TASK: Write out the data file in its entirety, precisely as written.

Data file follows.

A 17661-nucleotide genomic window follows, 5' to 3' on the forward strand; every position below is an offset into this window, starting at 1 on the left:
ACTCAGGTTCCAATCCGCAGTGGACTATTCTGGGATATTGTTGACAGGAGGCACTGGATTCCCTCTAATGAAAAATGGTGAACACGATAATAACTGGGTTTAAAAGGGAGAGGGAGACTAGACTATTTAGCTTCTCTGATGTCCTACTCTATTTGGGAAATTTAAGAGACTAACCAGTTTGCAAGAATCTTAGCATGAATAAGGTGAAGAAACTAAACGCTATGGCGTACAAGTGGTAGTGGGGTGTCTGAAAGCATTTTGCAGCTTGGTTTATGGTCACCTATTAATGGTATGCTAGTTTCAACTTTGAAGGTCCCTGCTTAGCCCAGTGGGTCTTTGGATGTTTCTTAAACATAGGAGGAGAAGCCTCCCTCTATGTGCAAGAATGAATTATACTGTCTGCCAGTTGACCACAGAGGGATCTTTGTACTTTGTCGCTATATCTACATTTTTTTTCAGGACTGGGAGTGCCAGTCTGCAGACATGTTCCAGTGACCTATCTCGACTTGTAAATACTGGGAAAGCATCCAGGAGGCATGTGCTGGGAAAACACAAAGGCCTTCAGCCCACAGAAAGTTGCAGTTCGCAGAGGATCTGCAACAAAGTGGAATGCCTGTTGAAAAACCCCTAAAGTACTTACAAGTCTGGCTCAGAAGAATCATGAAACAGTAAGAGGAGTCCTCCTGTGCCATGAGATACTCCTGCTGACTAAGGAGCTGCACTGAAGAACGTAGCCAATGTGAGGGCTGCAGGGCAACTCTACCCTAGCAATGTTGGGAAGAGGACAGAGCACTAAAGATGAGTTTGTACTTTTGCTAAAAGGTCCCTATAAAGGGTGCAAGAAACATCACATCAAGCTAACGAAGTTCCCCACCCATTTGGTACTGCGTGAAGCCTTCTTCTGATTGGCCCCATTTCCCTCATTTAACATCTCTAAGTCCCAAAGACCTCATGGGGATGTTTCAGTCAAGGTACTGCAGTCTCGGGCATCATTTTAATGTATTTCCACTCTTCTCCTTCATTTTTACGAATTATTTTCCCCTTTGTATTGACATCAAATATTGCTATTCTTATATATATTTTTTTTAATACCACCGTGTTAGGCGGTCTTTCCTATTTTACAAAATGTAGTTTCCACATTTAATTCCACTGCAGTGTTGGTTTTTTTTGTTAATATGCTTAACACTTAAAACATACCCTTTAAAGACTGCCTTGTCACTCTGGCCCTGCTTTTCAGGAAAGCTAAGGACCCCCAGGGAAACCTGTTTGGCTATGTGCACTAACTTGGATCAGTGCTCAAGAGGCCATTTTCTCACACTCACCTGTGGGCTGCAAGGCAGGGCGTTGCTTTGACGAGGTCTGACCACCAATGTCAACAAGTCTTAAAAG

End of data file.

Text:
A 17661-nucleotide genomic window follows, 5' to 3' on the forward strand; every position below is an offset into this window, starting at 1 on the left:
ACTCAGGTTCCAATCCGCAGTGGACTATTCTGGGATATTGTTGACAGGAGGCACTGGATTCCCTCTAATGAAAAATGGTGAACACGATAATAACTGGGTTTAAAAGGGAGAGGGAGACTAGACTATTTAGCTTCTCTGATGTCCTACTCTATTTGGGAAATTTAAGAGACTAACCAGTTTGCAAGAATCTTAGCATGAATAAGGTGAAGAAACTAAACGCTATGGCGTACAAGTGGTAGTGGGGTGTCTGAAAGCATTTTGCAGCTTGGTTTATGGTCACCTATTAATGGTATGCTAGTTTCAACTTTGAAGGTCCCTGCTTAGCCCAGTGGGTCTTTGGATGTTTCTTAAACATAGGAGGAGAAGCCTCCCTCTATGTGCAAGAATGAATTATACTGTCTGCCAGTTGACCACAGAGGGATCTTTGTACTTTGTCGCTATATCTACATTTTTTTTCAGGACTGGGAGTGCCAGTCTGCAGACATGTTCCAGTGACCTATCTCGACTTGTAAATACTGGGAAAGCATCCAGGAGGCATGTGCTGGGAAAACACAAAGGCCTTCAGCCCACAGAAAGTTGCAGTTCGCAGAGGATCTGCAACAAAGTGGAATGCCTGTTGAAAAACCCCTAAAGTACTTACAAGTCTGGCTCAGAAGAATCATGAAACAGTAAGAGGAGTCCTCCTGTGCCATGAGATACTCCTGCTGACTAAGGAGCTGCACTGAAGAACGTAGCCAATGTGAGGGCTGCAGGGCAACTCTACCCTAGCAATGTTGGGAAGAGGACAGAGCACTAAAGATGAGTTTGTACTTTTGCTAAAAGGTCCCTATAAAGGGTGCAAGAAACATCACATCAAGCTAACGAAGTTCCCCACCCATTTGGTACTGCGTGAAGCCTTCTTCTGATTGGCCCCATTTCCCTCATTTAACATCTCTAAGTCCCAAAGACCTCATGGGGATGTTTCAGTCAAGGTACTGCAGTCTCGGGCATCATTTTAATGTATTTCCACTCTTCTCCTTCATTTTTACGAATTATTTTCCCCTTTGTATTGACATCAAATATTGCTATTCTTATATATATTTTTTTTAATACCACCGTGTTAGGCGGTCTTTCCTATTTTACAAAATGTAGTTTCCACATTTAATTCCACTGCAGTGTTGGTTTTTTTTGTTAATATGCTTAACACTTAAAACATACCCTTTAAAGACTGCCTTGTCACTCTGGCCCTGCTTTTCAGGAAAGCTAAGGACCCCCAGGGAAACCTGTTTGGCTATGTGCACTAACTTGGATCAGTGCTCAAGAGGCCATTTTCTCACACTCACCTGTGGGCTGCAAGGCAGGGCGTTGCTTTGACGAGGTCTGACCACCAATGTCAACAAGTCTTAAAAG